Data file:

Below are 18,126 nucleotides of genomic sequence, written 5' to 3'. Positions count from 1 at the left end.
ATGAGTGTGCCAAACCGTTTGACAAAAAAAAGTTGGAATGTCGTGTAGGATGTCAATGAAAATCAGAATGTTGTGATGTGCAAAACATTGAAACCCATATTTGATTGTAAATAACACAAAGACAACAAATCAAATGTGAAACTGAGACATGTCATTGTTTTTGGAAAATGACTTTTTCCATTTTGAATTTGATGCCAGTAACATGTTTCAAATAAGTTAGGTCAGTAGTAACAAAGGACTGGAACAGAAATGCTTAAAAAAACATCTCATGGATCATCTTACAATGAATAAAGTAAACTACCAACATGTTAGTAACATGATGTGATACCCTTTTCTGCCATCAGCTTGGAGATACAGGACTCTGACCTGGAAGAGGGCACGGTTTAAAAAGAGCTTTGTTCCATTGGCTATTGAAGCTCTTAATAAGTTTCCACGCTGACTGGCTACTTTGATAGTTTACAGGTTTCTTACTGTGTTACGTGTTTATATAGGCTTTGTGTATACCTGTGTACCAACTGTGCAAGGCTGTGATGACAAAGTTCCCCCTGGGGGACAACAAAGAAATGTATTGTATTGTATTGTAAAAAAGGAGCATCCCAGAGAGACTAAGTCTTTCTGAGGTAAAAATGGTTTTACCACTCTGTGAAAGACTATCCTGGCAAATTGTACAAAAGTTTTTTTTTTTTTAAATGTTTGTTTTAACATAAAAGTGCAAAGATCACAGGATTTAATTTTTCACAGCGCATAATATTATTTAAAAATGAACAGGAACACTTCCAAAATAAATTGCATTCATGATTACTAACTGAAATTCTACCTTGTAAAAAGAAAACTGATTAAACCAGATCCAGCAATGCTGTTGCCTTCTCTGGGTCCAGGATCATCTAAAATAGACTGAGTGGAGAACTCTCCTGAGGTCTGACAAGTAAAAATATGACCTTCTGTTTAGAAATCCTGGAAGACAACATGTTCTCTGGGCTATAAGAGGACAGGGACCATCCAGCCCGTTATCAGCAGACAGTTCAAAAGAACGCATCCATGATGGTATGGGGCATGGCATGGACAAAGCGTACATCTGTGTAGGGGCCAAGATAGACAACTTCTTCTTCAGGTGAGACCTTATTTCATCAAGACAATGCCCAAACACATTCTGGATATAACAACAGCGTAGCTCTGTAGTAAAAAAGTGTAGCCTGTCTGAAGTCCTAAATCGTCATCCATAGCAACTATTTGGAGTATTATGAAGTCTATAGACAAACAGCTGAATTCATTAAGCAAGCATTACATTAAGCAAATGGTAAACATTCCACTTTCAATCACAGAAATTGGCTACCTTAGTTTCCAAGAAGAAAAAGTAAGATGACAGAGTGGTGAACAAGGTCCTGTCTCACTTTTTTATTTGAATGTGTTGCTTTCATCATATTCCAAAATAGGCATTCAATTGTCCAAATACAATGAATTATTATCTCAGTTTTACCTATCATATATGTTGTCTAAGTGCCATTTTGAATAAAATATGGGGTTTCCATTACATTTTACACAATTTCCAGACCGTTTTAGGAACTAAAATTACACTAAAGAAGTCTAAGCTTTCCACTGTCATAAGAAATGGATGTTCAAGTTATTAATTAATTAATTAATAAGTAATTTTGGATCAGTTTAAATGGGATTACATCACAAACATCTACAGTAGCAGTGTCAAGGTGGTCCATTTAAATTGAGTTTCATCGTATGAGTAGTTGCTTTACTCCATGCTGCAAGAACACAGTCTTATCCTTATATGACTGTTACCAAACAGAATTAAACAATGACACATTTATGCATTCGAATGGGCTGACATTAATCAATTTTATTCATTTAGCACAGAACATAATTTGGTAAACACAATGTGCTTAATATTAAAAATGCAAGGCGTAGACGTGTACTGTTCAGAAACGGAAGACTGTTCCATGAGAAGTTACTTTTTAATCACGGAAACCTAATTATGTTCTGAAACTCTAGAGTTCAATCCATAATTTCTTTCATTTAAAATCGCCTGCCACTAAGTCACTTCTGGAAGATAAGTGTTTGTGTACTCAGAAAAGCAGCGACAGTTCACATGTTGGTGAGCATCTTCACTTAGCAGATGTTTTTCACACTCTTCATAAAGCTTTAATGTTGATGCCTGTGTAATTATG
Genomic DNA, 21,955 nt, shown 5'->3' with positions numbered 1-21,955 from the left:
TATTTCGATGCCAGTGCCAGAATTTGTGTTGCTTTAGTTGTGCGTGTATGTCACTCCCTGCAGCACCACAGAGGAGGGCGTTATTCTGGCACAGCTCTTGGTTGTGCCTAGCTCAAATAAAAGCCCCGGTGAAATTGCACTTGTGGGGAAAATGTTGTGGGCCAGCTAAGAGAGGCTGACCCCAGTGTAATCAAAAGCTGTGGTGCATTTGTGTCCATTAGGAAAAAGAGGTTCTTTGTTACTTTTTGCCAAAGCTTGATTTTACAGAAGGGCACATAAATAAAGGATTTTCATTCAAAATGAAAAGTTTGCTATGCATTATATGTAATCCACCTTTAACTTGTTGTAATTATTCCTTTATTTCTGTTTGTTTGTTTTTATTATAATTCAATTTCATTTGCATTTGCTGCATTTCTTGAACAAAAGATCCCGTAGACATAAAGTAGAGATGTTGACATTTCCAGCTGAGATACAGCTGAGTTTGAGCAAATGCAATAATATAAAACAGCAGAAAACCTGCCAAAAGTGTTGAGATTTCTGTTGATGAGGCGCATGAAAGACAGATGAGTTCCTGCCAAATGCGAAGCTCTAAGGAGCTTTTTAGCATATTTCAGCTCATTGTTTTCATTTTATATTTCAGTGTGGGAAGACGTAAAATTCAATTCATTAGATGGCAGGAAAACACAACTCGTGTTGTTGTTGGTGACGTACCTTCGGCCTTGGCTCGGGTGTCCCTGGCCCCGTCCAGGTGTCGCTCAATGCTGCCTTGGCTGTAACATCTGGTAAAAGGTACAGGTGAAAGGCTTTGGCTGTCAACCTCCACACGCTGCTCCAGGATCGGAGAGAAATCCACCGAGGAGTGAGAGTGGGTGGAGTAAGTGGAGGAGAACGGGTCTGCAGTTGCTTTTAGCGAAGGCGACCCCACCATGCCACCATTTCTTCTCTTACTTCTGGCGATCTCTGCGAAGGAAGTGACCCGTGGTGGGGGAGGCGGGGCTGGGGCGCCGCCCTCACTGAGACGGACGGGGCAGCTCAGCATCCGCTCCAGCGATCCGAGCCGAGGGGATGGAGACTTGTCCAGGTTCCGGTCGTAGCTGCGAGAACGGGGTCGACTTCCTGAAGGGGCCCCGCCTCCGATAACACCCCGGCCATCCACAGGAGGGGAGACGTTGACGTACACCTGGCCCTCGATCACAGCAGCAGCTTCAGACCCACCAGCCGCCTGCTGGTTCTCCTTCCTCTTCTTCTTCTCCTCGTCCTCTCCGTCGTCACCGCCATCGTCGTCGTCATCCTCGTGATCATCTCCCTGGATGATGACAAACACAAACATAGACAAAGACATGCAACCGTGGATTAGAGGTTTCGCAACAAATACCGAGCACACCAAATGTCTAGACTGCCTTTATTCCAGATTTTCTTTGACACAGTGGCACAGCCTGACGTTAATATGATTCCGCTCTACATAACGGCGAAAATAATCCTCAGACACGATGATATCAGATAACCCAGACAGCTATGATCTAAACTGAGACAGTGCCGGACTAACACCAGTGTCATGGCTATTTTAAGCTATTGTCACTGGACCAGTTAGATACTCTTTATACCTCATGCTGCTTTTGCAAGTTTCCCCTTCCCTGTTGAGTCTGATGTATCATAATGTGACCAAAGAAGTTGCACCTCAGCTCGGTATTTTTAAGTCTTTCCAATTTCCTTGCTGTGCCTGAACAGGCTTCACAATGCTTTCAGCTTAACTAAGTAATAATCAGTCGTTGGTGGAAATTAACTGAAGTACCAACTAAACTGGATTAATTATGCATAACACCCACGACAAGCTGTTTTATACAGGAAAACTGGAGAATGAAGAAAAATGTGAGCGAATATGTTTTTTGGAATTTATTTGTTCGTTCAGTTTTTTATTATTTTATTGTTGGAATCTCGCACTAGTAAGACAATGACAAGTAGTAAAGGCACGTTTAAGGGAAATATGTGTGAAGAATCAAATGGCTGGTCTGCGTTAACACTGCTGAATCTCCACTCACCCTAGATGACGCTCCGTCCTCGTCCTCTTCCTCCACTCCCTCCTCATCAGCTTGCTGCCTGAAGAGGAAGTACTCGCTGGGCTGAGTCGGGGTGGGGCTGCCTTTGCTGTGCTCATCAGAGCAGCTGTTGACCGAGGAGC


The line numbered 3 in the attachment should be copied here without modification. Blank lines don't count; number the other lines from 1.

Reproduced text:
Genomic DNA, 21,955 nt, shown 5'->3' with positions numbered 1-21,955 from the left: